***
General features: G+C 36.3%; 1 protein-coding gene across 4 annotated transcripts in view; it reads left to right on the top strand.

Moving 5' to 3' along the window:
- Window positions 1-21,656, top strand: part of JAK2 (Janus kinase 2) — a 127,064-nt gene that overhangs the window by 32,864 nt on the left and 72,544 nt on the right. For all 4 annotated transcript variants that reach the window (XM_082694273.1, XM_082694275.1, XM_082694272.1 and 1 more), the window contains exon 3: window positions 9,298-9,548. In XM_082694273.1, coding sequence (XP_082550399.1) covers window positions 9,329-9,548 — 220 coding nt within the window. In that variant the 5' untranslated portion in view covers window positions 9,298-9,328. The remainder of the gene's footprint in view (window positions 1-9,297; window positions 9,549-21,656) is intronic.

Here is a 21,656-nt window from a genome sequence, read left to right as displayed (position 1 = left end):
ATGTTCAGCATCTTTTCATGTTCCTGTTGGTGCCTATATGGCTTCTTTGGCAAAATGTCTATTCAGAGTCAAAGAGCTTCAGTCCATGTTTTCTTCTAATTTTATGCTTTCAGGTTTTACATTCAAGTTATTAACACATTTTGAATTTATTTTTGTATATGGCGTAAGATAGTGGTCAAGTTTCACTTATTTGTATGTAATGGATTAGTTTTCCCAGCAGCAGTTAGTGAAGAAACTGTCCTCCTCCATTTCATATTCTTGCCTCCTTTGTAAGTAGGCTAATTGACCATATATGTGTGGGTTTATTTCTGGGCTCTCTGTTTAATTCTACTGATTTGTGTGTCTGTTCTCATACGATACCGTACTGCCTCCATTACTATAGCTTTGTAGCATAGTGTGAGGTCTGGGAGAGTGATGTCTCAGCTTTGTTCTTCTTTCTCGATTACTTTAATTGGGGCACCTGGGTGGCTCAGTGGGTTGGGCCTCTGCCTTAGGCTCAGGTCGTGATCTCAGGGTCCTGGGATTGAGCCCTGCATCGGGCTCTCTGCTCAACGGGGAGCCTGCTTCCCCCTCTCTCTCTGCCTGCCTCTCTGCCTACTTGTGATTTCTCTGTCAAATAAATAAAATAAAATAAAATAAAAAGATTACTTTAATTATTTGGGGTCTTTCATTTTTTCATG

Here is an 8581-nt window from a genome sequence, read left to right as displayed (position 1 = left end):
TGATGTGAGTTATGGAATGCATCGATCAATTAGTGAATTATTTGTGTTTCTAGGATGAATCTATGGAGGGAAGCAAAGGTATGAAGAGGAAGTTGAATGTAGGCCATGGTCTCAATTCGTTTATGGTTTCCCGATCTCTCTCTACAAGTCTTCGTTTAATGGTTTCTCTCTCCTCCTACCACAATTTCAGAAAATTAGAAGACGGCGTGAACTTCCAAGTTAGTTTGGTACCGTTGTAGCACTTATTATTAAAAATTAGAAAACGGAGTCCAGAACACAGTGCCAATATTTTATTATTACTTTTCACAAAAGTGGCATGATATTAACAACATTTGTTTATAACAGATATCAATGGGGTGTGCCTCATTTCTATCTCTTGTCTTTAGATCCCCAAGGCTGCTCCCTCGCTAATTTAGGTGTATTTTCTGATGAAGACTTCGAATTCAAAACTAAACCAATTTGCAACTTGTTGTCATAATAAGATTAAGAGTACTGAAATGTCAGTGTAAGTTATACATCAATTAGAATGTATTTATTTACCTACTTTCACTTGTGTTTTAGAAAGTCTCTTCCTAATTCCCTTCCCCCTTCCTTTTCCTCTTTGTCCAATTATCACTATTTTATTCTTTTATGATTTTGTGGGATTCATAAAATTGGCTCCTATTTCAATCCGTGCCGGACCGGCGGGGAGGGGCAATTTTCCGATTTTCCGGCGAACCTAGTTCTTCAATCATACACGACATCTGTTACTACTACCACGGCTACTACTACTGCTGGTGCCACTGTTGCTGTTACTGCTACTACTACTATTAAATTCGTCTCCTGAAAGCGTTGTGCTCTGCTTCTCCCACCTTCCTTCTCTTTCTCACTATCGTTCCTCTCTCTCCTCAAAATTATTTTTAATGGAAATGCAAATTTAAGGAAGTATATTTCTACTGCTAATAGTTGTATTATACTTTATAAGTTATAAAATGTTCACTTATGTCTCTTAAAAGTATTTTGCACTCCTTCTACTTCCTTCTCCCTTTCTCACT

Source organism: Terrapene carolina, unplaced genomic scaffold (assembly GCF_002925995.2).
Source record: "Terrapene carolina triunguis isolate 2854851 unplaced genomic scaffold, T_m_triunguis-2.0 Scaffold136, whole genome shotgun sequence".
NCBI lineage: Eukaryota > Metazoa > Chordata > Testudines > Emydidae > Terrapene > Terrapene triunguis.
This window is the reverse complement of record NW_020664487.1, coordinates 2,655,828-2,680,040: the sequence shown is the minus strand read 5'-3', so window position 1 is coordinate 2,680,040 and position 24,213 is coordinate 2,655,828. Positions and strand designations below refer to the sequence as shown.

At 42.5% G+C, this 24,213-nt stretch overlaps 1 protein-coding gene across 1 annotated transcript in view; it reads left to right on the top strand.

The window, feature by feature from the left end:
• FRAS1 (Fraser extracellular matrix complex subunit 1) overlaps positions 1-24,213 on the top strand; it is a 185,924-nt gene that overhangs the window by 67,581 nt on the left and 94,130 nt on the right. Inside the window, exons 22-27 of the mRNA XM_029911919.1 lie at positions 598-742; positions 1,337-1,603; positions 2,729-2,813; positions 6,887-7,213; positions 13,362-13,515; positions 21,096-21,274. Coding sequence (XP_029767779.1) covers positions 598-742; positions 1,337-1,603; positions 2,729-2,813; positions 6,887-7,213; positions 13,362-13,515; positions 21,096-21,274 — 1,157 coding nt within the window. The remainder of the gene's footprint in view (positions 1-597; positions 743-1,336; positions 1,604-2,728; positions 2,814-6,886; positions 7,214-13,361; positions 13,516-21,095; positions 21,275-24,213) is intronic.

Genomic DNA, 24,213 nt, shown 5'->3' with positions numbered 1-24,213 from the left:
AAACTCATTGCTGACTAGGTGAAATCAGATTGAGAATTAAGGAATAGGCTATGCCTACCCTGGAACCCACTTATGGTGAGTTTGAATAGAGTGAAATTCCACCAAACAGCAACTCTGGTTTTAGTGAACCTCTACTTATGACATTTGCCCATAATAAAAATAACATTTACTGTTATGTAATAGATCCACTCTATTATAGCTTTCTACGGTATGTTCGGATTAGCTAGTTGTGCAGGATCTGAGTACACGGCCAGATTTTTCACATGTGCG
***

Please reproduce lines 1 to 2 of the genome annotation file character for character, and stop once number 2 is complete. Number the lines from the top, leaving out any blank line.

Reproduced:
General features: G+C 36.3%; 1 protein-coding gene across 4 annotated transcripts in view; it reads left to right on the top strand.

Moving 5' to 3' along the window: